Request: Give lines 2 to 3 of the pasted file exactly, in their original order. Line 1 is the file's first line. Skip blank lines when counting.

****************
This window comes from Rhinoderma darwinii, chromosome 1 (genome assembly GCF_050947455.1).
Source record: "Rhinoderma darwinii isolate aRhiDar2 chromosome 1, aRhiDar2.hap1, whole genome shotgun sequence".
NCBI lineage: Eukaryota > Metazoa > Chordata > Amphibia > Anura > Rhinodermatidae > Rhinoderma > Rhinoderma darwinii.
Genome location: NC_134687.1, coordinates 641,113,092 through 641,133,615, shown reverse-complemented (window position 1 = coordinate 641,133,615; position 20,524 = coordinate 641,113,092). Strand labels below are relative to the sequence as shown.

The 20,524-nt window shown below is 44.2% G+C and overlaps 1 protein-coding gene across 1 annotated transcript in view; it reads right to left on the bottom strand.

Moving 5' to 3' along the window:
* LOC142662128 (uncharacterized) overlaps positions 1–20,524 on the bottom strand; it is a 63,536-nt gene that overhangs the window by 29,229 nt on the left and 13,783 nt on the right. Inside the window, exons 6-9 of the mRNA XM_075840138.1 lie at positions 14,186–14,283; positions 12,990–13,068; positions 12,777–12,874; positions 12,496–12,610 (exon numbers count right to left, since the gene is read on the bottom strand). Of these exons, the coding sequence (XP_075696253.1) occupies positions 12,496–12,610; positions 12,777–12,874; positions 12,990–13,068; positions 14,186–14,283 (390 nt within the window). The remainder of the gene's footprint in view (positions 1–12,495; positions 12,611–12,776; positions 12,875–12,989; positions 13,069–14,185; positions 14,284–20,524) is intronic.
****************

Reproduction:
Source record: "Rhinoderma darwinii isolate aRhiDar2 chromosome 1, aRhiDar2.hap1, whole genome shotgun sequence".
NCBI lineage: Eukaryota > Metazoa > Chordata > Amphibia > Anura > Rhinodermatidae > Rhinoderma > Rhinoderma darwinii.